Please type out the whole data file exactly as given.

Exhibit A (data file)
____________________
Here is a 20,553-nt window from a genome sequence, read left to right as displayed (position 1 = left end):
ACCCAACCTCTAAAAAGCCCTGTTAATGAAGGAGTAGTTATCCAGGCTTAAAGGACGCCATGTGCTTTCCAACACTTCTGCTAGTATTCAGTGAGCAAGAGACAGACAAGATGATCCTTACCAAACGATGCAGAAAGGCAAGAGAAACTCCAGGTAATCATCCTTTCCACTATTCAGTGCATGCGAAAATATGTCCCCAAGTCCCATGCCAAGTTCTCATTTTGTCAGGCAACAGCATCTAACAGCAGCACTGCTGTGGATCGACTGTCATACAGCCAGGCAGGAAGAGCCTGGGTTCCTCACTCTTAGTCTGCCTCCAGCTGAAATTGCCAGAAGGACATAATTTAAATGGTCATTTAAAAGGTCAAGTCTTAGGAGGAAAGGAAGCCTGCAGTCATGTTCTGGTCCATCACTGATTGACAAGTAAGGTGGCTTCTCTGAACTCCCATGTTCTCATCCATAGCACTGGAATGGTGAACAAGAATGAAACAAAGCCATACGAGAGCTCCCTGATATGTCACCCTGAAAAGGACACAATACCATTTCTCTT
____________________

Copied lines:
Here is a 20,553-nt window from a genome sequence, read left to right as displayed (position 1 = left end):
ACCCAACCTCTAAAAAGCCCTGTTAATGAAGGAGTAGTTATCCAGGCTTAAAGGACGCCATGTGCTTTCCAACACTTCTGCTAGTATTCAGTGAGCAAGAGACAGACAAGATGATCCTTACCAAACGATGCAGAAAGGCAAGAGAAACTCCAGGTAATCATCCTTTCCACTATTCAGTGCATGCGAAAATATGTCCCCAAGTCCCATGCCAAGTTCTCATTTTGTCAGGCAACAGCATCTAACAGCAGCACTGCTGTGGATCGACTGTCATACAGCCAGGCAGGAAGAGCCTGGGTTCCTCACTCTTAGTCTGCCTCCAGCTGAAATTGCCAGAAGGACATAATTTAAATGGTCATTTAAAAGGTCAAGTCTTAGGAGGAAAGGAAGCCTGCAGTCATGTTCTGGTCCATCACTGATTGACAAGTAAGGTGGCTTCTCTGAACTCCCATGTTCTCATCCATAGCACTGGAATGGTGAACAAGAATGAAACAAAGCCATACGAGAGCTCCCTGATATGTCACCCTGAAAAGGACACAATACCATTTCTCTT